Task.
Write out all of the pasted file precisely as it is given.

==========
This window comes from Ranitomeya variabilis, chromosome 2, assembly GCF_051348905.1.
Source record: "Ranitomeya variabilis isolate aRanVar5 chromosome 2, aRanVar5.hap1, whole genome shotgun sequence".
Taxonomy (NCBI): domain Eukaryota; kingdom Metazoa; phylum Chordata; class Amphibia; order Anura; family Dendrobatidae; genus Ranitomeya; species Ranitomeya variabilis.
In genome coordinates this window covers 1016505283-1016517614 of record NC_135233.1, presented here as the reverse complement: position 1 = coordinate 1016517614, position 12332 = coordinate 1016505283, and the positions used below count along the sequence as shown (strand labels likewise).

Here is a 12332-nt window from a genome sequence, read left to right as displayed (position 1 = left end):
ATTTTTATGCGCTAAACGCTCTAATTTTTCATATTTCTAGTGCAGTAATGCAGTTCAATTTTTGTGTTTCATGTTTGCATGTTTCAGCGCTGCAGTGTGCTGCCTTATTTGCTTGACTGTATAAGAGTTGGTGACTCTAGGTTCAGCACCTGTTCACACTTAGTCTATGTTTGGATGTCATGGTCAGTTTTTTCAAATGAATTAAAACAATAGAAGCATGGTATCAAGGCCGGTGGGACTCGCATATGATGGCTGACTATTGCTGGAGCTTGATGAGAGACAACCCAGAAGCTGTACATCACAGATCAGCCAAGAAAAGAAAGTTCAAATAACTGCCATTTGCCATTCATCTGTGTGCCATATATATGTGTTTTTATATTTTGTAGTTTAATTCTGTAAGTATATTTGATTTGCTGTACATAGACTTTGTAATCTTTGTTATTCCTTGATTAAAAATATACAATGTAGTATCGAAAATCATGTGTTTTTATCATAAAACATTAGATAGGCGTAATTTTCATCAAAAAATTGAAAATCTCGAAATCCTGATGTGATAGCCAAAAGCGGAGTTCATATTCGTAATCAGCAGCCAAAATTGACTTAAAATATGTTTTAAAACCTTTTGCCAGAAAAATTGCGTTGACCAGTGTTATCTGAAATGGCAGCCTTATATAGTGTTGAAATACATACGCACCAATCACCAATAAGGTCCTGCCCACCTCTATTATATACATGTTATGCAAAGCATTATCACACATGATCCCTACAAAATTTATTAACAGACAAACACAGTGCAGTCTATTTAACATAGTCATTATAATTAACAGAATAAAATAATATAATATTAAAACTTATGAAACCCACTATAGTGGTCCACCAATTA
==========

This window comes from Ranitomeya variabilis, chromosome 2, assembly GCF_051348905.1.
Source record: "Ranitomeya variabilis isolate aRanVar5 chromosome 2, aRanVar5.hap1, whole genome shotgun sequence".
Taxonomy (NCBI): domain Eukaryota; kingdom Metazoa; phylum Chordata; class Amphibia; order Anura; family Dendrobatidae; genus Ranitomeya; species Ranitomeya variabilis.
In genome coordinates this window covers 1016505283-1016517614 of record NC_135233.1, presented here as the reverse complement: position 1 = coordinate 1016517614, position 12332 = coordinate 1016505283, and the positions used below count along the sequence as shown (strand labels likewise).

Here is a 12332-nt window from a genome sequence, read left to right as displayed (position 1 = left end):
ATTTTTATGCGCTAAACGCTCTAATTTTTCATATTTCTAGTGCAGTAATGCAGTTCAATTTTTGTGTTTCATGTTTGCATGTTTCAGCGCTGCAGTGTGCTGCCTTATTTGCTTGACTGTATAAGAGTTGGTGACTCTAGGTTCAGCACCTGTTCACACTTAGTCTATGTTTGGATGTCATGGTCAGTTTTTTCAAATGAATTAAAACAATAGAAGCATGGTATCAAGGCCGGTGGGACTCGCATATGATGGCTGACTATTGCTGGAGCTTGATGAGAGACAACCCAGAAGCTGTACATCACAGATCAGCCAAGAAAAGAAAGTTCAAATAACTGCCATTTGCCATTCATCTGTGTGCCATATATATGTGTTTTTATATTTTGTAGTTTAATTCTGTAAGTATATTTGATTTGCTGTACATAGACTTTGTAATCTTTGTTATTCCTTGATTAAAAATATACAATGTAGTATCGAAAATCATGTGTTTTTATCATAAAACATTAGATAGGCGTAATTTTCATCAAAAAATTGAAAATCTCGAAATCCTGATGTGATAGCCAAAAGCGGAGTTCATATTCGTAATCAGCAGCCAAAATTGACTTAAAATATGTTTTAAAACCTTTTGCCAGAAAAATTGCGTTGACCAGTGTTATCTGAAATGGCAGCCTTATATAGTGTTGAAATACATACGCACCAATCACCAATAAGGTCCTGCCCACCTCTATTATATACATGTTATGCAAAGCATTATCACACATGATCCCTACAAAATTTATTAACAGACAAACACAGTGCAGTCTATTTAACATAGTCATTATAATTAACAGAATAAAATAATATAATATTAAAACTTATGAAACCCACTATAGTGGTCCACCAATTA